Winter’s last blast, or so we can hope…

The thermometer said 5°F, but my sources said the stiff breeze out of the northwest was making if feel like -15°F. Yikes! Anyway, the fresh snow and blue skies were very pretty, so maybe worth the price, but probably that’s about enough for this year, eh?

Most of the critters in Estabrook were still snug in their beds as I hiked through, but a few were hearty enough to brave the weather. The bufflehead pair, two pair of mallards, about a half dozen goldeneyes were enjoying their 32°F water, as usual, but I couldn’t get better pictures than yesterday, so I let them be.

Instead, it was the woodpeckers out against that gorgeous blue sky who made for the prettiest pictures, and here’s a female downy all fluffed up at the north end.

This male downy by the pond must have really hit quite a vein of tasty morsels because he just ignored me being only 10 feet away.

The wind had blown most of the snow off the branches, but not all of it, and this mourning dove found some to frame its portrait for us.

I finally found a nice clump of house finches, and one house sparrow, that I could capture in an image, warming up in the sun over the pond.

Back at the south end, and up on the bluff, a red-bellied woodpecker glanced our way for just a moment before taking off.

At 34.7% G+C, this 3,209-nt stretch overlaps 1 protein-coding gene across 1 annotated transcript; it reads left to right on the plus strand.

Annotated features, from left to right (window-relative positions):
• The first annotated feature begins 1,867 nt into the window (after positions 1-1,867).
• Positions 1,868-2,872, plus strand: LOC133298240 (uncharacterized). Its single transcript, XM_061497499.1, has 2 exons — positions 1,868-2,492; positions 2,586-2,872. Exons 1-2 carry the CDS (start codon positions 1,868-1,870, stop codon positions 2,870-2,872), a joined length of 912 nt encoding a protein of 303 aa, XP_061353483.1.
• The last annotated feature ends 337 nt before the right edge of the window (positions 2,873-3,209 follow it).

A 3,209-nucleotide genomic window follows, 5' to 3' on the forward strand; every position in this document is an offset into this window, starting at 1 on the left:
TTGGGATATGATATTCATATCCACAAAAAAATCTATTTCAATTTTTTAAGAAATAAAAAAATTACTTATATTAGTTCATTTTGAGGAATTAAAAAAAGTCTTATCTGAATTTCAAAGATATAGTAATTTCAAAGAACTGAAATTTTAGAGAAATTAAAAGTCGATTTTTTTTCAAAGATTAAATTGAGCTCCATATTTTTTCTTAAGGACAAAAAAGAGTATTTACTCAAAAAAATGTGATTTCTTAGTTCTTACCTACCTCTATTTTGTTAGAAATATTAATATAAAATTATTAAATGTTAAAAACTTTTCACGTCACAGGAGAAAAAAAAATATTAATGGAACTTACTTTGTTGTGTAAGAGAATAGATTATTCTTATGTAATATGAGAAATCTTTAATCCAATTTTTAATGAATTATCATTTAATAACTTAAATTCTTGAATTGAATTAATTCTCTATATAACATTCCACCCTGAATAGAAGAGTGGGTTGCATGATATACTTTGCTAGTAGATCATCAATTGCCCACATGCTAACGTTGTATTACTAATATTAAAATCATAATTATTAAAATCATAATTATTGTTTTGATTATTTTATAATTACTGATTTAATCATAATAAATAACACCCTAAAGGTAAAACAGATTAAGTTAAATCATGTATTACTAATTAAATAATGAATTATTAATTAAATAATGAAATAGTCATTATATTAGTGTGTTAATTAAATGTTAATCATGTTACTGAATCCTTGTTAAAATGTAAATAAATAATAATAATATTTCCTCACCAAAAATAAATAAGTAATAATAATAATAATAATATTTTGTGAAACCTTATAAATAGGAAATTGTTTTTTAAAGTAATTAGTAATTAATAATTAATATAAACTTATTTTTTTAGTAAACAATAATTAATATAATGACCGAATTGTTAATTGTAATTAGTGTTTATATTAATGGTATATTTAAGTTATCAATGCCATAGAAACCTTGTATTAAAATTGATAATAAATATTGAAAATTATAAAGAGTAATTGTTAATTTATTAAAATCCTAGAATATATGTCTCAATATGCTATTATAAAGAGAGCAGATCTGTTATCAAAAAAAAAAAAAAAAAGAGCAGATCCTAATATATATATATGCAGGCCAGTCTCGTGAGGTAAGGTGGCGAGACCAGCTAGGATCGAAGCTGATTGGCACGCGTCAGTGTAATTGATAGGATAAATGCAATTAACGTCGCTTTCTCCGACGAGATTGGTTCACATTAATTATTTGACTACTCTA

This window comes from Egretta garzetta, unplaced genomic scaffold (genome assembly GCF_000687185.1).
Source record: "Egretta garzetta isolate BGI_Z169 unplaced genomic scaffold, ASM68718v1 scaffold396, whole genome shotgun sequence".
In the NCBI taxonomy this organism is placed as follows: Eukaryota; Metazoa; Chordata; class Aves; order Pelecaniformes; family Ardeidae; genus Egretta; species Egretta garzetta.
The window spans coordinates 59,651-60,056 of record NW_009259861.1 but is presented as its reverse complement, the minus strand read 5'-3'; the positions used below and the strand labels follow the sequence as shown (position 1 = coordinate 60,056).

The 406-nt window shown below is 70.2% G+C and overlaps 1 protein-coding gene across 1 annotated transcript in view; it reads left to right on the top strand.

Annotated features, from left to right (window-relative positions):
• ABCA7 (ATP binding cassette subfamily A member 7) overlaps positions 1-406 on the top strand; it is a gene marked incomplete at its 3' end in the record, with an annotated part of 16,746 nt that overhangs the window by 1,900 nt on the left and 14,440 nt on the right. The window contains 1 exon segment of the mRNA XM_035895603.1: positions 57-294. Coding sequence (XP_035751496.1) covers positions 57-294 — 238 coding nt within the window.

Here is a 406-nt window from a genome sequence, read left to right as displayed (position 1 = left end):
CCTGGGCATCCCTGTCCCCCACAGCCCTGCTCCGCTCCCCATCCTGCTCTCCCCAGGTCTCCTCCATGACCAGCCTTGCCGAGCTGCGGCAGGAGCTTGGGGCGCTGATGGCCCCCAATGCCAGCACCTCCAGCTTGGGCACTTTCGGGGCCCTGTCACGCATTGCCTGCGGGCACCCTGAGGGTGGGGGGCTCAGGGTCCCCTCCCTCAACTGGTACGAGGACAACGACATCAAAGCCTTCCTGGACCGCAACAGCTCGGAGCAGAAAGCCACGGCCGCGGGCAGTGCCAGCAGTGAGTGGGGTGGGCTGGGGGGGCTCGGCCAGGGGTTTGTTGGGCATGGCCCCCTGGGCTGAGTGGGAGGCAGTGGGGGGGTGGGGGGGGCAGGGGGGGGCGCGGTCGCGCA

This pair of white-breasted nuthatches, however, may have been blinded by young love because they were far more accommodating. Here’s the male with his dashing black cap.

And here he is again, in the upper left, right after he found something and hustled down the tree trunk to give it to the female in her “grayer” cap, in the lower right. You can see she still has it in her beak.

Here she is again, looking quite contented now that it seems she has found such a keeper. We wish them well.

Just as I was crossing the Oak Leaf Trail on my way out of the park, I finally spotted our first furry folks out to soak up some of that fabulous February sun.

What a pair of snuggle buddies.

Lastly, the new petition to close the parkway through Estabrook again this summer appears to be up and running at last. If you agree with this sentiment, and I hope you do, you can sign it here:

Published by Andrew Dressel

Theoretical and Applied Bicycle Mechanic, and now, apparently, Amateur Naturalist. In any case, my day job is teaching mechanics at UWM.

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